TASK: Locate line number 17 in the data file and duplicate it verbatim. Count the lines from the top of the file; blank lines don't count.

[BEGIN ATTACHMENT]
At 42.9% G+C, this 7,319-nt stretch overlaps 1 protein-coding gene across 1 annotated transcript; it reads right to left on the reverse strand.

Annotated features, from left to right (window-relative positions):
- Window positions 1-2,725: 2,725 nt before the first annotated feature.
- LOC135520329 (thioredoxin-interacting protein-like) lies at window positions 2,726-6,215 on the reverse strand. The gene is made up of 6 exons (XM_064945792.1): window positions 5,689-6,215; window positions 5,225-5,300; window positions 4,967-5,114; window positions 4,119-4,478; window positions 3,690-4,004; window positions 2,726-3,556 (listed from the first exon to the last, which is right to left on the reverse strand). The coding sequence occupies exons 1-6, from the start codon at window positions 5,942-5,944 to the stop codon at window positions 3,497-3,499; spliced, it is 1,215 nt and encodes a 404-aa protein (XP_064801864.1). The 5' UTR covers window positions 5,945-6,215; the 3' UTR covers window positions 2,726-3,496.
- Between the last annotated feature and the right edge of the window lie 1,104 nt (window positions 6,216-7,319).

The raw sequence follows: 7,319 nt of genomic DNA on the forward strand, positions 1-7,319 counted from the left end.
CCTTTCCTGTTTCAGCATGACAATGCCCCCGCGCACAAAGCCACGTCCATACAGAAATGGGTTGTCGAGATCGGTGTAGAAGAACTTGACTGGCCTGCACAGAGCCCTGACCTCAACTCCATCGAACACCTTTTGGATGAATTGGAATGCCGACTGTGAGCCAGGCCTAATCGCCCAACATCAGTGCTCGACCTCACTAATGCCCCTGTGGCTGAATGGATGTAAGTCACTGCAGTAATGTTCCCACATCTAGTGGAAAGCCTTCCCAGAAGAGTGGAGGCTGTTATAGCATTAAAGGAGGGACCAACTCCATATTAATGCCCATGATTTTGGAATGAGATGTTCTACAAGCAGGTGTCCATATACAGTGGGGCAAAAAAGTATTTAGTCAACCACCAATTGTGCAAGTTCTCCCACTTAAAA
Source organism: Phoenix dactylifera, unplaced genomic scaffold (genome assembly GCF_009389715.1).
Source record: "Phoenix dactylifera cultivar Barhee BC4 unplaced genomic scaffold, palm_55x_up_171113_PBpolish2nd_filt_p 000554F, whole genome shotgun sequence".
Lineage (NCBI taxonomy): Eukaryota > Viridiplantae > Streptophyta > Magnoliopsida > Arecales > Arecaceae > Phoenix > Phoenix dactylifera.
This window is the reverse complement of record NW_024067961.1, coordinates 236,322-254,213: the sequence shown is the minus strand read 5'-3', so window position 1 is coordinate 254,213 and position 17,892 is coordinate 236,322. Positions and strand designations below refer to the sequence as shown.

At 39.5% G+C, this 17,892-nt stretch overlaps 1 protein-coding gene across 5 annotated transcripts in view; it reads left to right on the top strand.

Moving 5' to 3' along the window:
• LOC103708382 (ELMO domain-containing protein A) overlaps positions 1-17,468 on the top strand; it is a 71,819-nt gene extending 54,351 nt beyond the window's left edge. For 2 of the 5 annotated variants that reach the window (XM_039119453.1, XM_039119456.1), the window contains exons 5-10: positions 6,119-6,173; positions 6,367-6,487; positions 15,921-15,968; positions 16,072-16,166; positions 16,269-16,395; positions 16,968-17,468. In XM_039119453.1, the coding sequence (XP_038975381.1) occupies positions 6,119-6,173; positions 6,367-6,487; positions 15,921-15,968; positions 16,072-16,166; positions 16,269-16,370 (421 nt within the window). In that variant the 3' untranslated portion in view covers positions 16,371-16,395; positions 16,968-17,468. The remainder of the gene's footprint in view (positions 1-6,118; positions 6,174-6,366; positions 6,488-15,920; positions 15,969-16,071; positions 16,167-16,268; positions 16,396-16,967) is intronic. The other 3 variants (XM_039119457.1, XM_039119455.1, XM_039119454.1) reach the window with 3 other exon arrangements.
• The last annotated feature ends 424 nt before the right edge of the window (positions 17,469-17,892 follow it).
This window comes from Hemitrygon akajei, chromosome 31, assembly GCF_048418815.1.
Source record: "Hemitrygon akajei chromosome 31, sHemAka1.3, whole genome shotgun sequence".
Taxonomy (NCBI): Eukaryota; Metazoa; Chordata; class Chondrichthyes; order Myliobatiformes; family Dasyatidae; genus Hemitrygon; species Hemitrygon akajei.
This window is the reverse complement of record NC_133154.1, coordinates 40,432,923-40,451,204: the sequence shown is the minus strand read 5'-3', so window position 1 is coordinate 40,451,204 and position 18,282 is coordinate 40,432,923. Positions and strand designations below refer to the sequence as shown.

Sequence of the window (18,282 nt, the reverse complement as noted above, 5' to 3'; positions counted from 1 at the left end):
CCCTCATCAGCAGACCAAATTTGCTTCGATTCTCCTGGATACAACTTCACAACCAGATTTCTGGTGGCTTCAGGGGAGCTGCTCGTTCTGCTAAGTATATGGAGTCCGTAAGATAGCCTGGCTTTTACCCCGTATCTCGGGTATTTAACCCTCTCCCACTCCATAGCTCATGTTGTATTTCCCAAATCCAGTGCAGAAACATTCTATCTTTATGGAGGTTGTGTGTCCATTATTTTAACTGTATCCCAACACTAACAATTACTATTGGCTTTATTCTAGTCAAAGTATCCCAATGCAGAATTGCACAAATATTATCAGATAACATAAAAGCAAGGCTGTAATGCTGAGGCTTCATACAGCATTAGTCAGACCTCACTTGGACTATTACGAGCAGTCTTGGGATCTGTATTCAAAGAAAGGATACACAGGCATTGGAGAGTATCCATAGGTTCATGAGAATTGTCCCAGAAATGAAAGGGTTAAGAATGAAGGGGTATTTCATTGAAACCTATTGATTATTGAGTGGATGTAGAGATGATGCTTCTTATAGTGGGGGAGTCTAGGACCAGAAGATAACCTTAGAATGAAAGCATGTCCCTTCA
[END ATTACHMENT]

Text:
Source record: "Hemitrygon akajei chromosome 31, sHemAka1.3, whole genome shotgun sequence".